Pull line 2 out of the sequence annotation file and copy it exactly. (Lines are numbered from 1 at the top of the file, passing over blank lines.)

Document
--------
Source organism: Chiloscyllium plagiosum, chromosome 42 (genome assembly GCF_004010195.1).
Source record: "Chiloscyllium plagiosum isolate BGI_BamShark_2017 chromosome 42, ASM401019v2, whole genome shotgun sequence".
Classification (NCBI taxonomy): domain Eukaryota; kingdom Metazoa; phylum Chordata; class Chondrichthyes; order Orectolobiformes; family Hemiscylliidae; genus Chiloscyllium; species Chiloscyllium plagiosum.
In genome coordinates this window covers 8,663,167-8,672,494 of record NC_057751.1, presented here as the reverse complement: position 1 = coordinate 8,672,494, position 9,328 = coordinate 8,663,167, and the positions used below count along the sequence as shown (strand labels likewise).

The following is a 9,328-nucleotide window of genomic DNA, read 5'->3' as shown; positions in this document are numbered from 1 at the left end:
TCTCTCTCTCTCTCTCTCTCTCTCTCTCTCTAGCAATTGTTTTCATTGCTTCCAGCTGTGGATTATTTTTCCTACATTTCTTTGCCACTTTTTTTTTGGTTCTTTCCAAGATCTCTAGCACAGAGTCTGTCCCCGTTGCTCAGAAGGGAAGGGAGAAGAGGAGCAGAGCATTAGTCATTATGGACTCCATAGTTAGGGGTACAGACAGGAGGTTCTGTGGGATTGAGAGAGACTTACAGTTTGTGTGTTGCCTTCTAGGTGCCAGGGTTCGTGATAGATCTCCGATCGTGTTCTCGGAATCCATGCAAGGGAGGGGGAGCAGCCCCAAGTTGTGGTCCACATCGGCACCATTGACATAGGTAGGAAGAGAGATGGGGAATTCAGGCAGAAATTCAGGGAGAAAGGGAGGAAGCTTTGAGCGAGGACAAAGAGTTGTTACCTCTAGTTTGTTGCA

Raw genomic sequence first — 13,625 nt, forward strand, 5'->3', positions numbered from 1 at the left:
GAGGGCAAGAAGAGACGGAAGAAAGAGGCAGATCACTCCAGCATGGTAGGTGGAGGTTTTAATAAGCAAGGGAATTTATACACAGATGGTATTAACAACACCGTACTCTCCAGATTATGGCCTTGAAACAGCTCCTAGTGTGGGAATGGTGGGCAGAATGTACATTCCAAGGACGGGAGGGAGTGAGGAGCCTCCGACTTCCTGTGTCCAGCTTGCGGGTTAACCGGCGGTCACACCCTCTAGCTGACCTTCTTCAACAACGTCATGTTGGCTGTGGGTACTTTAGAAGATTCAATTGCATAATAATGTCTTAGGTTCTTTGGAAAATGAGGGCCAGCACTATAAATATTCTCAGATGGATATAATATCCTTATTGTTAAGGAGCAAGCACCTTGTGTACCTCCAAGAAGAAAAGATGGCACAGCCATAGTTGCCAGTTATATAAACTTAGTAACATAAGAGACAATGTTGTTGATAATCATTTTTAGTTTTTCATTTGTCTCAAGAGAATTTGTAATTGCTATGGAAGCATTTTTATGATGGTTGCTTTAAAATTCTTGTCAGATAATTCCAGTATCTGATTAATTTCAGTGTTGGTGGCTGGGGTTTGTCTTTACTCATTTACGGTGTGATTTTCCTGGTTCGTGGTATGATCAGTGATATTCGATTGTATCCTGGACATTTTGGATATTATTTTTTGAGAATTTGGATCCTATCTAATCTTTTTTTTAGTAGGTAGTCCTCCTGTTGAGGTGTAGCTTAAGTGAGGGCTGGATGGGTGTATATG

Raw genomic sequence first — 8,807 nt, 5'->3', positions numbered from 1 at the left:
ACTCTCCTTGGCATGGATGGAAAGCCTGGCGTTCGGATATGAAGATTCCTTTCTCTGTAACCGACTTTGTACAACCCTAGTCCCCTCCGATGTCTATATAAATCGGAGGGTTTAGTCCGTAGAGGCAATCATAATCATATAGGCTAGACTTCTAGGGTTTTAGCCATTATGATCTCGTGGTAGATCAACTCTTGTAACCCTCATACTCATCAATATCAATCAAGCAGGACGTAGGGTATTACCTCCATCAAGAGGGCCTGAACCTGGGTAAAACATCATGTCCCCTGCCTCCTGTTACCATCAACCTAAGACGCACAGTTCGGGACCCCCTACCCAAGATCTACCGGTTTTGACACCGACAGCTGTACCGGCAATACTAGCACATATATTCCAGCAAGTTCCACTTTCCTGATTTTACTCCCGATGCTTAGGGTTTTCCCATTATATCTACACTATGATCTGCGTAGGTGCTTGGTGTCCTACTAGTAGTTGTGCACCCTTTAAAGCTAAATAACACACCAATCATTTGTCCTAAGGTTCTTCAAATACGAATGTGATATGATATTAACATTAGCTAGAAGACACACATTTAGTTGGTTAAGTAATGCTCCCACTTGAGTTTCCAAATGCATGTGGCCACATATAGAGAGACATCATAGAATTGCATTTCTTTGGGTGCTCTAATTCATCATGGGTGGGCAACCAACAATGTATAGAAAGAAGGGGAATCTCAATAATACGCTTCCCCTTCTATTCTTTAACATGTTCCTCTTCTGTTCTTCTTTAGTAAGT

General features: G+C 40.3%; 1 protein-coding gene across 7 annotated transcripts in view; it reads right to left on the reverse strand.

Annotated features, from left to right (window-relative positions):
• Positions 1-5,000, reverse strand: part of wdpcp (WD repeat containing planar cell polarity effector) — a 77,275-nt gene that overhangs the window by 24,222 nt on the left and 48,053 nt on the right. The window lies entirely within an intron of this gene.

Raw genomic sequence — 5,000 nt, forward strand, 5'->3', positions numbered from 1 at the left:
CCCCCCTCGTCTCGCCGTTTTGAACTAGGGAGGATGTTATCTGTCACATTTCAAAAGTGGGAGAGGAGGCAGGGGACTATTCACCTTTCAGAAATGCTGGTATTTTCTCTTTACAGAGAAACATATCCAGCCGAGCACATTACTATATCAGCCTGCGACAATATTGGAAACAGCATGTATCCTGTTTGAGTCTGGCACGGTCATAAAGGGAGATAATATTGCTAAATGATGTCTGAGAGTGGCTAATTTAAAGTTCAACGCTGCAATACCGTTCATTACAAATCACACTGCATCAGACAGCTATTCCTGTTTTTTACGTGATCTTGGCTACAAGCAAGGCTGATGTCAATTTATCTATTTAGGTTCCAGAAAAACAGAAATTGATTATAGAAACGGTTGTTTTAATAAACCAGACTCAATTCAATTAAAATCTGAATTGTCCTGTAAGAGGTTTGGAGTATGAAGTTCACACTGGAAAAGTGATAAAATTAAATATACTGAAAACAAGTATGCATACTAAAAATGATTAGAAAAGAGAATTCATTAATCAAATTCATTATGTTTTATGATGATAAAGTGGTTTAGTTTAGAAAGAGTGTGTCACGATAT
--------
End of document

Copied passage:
Source record: "Chiloscyllium plagiosum isolate BGI_BamShark_2017 chromosome 42, ASM401019v2, whole genome shotgun sequence".